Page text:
Know-How Workshop

Epic Fails – When Bike Setup Goes Wrong

When it comes to bike setup, some of us agonise over the details, making sure everything is ‘just so’. However, there are some whose bikes are so badly setup, we can only imagine they were built in the dark – whilst drunk! Some horrors are down to a healthy lack of OCD attention to detail, while others are true epic fails. Here is our rundown of the top setup faux pas. How many have you been guilty of?

Wow, that’s a cool looking bike. Hold on! Wait just a minute, why’s that there? And why….ah nope….

The apple core effect – No end caps in the bars

The cardinal sin, nothing says “I’m too lazy to worry about punching holes in myself” than un-bunged bars”. While it may be a small and cheap part of plastic, it’s often the only thing that stops your bike taking a souvenir out of your body in a crash. You may as well mount a samurai sword to the end of each bar. If you value your body parts and don’t want to leak while you take a drink, make sure those end caps are fitted.

The cardinal sin, hungrier than a grouchy Great White Shark an uncapped bar end will happily remove a lump of your body.

Misaligned Bars

Even pro riders are guilty of this. We will be the first to admit that aligning bars perfectly is 50% luck and 50% witchcraft, but some are downright outrageous. Hop on your buddies bike and take a look! Chances are the bars will be about as straight as a butchers hook. Unless every turn on your trail is a left, spend a bit of time on the hex keys and get that bar aligned properly.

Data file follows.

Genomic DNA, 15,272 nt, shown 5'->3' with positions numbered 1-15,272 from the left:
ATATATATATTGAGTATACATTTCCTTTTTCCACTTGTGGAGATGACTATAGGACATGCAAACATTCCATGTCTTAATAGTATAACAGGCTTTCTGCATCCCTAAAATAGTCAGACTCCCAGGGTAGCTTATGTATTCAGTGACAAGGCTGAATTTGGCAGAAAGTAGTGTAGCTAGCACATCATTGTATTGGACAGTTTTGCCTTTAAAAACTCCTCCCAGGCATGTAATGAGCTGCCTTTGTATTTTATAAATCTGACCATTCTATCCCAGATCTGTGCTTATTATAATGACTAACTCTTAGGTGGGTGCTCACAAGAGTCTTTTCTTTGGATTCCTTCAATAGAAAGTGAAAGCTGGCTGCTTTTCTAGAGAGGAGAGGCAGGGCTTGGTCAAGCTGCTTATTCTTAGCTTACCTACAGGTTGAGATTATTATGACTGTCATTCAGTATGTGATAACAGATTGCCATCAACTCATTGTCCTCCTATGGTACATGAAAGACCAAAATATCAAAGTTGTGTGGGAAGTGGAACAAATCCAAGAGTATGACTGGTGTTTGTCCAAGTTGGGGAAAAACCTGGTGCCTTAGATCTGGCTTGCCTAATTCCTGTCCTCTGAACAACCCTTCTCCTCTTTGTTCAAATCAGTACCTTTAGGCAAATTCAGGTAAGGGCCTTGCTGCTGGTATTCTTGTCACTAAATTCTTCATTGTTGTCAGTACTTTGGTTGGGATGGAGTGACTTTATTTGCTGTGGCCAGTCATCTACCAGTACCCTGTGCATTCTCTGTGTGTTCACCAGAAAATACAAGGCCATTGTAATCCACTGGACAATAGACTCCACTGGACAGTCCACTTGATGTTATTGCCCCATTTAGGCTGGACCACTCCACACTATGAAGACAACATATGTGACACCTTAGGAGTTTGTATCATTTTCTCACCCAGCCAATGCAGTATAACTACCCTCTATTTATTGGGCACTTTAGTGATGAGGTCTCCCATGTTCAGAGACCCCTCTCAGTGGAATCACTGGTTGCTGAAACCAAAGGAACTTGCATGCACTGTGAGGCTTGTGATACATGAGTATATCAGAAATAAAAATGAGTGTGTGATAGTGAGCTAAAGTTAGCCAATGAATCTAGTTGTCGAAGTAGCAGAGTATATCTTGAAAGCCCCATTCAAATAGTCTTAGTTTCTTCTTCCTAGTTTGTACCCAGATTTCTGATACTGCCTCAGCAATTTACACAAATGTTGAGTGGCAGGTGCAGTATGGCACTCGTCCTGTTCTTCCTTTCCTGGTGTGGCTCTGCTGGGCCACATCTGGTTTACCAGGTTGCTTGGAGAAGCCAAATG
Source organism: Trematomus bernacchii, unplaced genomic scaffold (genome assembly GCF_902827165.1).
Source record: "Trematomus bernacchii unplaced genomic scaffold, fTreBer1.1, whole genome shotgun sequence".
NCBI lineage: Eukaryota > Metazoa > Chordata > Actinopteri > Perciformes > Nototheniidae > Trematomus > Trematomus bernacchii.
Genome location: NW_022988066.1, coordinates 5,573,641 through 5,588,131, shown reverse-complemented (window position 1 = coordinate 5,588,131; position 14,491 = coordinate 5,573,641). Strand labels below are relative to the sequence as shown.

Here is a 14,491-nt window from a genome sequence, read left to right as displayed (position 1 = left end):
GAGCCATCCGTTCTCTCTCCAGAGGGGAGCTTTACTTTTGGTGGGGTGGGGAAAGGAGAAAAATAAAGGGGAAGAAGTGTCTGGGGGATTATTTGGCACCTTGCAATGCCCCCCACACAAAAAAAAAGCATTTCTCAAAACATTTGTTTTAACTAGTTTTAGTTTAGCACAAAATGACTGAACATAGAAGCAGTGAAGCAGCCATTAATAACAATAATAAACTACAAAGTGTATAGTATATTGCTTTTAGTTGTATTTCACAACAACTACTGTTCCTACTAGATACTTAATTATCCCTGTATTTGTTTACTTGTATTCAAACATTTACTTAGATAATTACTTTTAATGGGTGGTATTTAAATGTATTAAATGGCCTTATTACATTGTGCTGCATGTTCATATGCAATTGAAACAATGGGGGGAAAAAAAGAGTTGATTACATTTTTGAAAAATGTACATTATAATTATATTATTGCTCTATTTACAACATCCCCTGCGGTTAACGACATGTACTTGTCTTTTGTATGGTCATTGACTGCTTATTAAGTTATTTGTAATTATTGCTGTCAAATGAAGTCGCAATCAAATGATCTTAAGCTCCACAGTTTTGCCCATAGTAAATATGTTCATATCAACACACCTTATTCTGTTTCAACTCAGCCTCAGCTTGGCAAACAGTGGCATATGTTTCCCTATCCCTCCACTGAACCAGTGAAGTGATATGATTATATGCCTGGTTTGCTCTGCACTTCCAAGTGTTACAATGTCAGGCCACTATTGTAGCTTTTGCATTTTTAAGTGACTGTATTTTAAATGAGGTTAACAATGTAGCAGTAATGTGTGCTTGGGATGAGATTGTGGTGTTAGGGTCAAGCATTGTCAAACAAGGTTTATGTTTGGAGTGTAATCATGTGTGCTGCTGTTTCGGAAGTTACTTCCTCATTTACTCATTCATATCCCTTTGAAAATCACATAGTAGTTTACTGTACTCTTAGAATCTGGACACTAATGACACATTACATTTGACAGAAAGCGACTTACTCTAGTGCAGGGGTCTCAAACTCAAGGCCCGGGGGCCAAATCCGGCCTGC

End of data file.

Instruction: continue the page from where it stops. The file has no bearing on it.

It’s a fact, if you show this photo to someone with OCD, they will no longer be able to sleep at night until you send a photo of a properly aligned bar.

Long cables

Long cables proudly scream “my owner doesn’t care about me”. Instead of a neat and tidy arrangement, the big tangle of cables at the front of your bike looks more like the wiring mess you hide under your office desk. Long cables are like playthings for trees and branches, tempting to grab as you race past at speed. But remember, overly short cables are equally as bad, they look super neat until you have to turn your bars and everything snaps!

Long cables have the uncanny ability to lasso trail features. Hello ground, meet rider….

Wonky headset caps

This will only be one that bothers the OCD crew. For most, a wonky headset cap is nothing more than tardy show of workmanship, for others it renders the bike physiologically unrideable. While it not be a big problem, we have to wonder, if the builder couldn’t find 5 seconds to align a logo then how careful were they clamping up the stem bolts?

If you want to annoy your mates, a quick twist will enrage their inner detail freak.

Loose headset

It’s amazing how you can make a great bike feel like a bag of hammers with half a turn of a hex key. If your headset is not properly tensioned your fork will flop around inside the frame like a salmon on the river bank, clunking and clanking away. Turn your bars, 90 degrees in either direction and hold the front brake on, now rock the bike forwards and backwards, if it knocks like the postman at Christmas then your headset needs some attention.

Is this what your biking tool kit looks like? If so you should probably not build bikes for anyone but yourself.

Frayed cable ends